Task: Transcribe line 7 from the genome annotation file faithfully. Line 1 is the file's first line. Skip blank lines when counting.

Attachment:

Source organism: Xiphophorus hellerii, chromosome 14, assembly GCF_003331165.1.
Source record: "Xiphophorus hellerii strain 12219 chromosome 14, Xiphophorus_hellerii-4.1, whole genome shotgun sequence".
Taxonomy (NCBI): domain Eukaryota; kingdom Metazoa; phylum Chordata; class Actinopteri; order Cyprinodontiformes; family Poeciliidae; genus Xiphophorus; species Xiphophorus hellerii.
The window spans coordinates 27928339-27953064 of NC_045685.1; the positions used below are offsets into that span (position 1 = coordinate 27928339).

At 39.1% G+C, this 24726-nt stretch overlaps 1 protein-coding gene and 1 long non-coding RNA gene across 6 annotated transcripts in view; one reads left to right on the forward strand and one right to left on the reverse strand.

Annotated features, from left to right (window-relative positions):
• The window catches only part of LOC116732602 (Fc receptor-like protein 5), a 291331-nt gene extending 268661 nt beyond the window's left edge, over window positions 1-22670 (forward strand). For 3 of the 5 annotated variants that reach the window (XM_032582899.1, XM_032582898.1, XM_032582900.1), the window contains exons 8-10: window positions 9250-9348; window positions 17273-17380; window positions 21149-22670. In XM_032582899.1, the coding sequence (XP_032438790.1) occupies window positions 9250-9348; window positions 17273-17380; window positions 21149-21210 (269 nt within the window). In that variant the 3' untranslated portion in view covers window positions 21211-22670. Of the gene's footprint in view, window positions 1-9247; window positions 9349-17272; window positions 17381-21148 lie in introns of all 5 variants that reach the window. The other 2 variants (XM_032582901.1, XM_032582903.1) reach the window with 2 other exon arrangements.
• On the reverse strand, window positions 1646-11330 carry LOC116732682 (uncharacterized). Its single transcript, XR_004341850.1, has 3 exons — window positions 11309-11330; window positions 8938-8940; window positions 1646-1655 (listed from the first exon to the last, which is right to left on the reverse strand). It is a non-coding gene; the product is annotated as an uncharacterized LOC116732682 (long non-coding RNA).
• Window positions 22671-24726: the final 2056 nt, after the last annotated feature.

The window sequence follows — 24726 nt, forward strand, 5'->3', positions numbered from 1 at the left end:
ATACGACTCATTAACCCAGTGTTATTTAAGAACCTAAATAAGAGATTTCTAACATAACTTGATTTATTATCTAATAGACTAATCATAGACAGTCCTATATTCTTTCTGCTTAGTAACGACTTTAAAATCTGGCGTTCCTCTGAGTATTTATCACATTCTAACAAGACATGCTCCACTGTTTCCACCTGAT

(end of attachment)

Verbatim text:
• The window catches only part of LOC116732602 (Fc receptor-like protein 5), a 291331-nt gene extending 268661 nt beyond the window's left edge, over window positions 1-22670 (forward strand). For 3 of the 5 annotated variants that reach the window (XM_032582899.1, XM_032582898.1, XM_032582900.1), the window contains exons 8-10: window positions 9250-9348; window positions 17273-17380; window positions 21149-22670. In XM_032582899.1, the coding sequence (XP_032438790.1) occupies window positions 9250-9348; window positions 17273-17380; window positions 21149-21210 (269 nt within the window). In that variant the 3' untranslated portion in view covers window positions 21211-22670. Of the gene's footprint in view, window positions 1-9247; window positions 9349-17272; window positions 17381-21148 lie in introns of all 5 variants that reach the window. The other 2 variants (XM_032582901.1, XM_032582903.1) reach the window with 2 other exon arrangements.